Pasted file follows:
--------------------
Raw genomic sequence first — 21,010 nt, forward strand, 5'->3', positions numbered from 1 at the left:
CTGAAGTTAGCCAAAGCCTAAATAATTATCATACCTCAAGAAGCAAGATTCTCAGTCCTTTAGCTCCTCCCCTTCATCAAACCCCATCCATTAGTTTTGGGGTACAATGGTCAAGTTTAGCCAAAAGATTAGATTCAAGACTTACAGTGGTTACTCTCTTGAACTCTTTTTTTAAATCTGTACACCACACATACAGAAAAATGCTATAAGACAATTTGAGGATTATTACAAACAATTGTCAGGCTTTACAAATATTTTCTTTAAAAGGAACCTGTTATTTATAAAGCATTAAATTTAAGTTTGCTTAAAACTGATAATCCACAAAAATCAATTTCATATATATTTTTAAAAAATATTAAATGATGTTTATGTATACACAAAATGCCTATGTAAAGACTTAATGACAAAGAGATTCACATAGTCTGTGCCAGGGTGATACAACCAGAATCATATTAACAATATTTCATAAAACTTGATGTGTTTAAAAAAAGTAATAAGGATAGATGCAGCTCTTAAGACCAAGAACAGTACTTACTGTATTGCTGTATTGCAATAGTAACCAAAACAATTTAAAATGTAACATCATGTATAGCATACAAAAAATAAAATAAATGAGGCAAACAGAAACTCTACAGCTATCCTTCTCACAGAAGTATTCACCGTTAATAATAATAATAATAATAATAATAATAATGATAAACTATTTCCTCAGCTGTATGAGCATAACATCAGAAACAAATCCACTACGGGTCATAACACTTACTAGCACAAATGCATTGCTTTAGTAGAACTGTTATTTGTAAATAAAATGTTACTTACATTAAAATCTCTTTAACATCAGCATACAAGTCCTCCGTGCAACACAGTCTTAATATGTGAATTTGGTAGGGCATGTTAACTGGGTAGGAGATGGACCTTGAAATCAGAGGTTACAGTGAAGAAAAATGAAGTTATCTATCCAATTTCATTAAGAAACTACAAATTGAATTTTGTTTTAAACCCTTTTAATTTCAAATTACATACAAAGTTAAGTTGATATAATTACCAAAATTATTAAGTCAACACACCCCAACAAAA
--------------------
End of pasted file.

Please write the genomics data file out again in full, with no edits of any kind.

Raw genomic sequence first — 21,010 nt, forward strand, 5'->3', positions numbered from 1 at the left:
CTGAAGTTAGCCAAAGCCTAAATAATTATCATACCTCAAGAAGCAAGATTCTCAGTCCTTTAGCTCCTCCCCTTCATCAAACCCCATCCATTAGTTTTGGGGTACAATGGTCAAGTTTAGCCAAAAGATTAGATTCAAGACTTACAGTGGTTACTCTCTTGAACTCTTTTTTTAAATCTGTACACCACACATACAGAAAAATGCTATAAGACAATTTGAGGATTATTACAAACAATTGTCAGGCTTTACAAATATTTTCTTTAAAAGGAACCTGTTATTTATAAAGCATTAAATTTAAGTTTGCTTAAAACTGATAATCCACAAAAATCAATTTCATATATATTTTTAAAAAATATTAAATGATGTTTATGTATACACAAAATGCCTATGTAAAGACTTAATGACAAAGAGATTCACATAGTCTGTGCCAGGGTGATACAACCAGAATCATATTAACAATATTTCATAAAACTTGATGTGTTTAAAAAAAGTAATAAGGATAGATGCAGCTCTTAAGACCAAGAACAGTACTTACTGTATTGCTGTATTGCAATAGTAACCAAAACAATTTAAAATGTAACATCATGTATAGCATACAAAAAATAAAATAAATGAGGCAAACAGAAACTCTACAGCTATCCTTCTCACAGAAGTATTCACCGTTAATAATAATAATAATAATAATAATAATAATGATAAACTATTTCCTCAGCTGTATGAGCATAACATCAGAAACAAATCCACTACGGGTCATAACACTTACTAGCACAAATGCATTGCTTTAGTAGAACTGTTATTTGTAAATAAAATGTTACTTACATTAAAATCTCTTTAACATCAGCATACAAGTCCTCCGTGCAACACAGTCTTAATATGTGAATTTGGTAGGGCATGTTAACTGGGTAGGAGATGGACCTTGAAATCAGAGGTTACAGTGAAGAAAAATGAAGTTATCTATCCAATTTCATTAAGAAACTACAAATTGAATTTTGTTTTAAACCCTTTTAATTTCAAATTACATACAAAGTTAAGTTGATATAATTACCAAAATTATTAAGTCAACACACCCCAACAAAA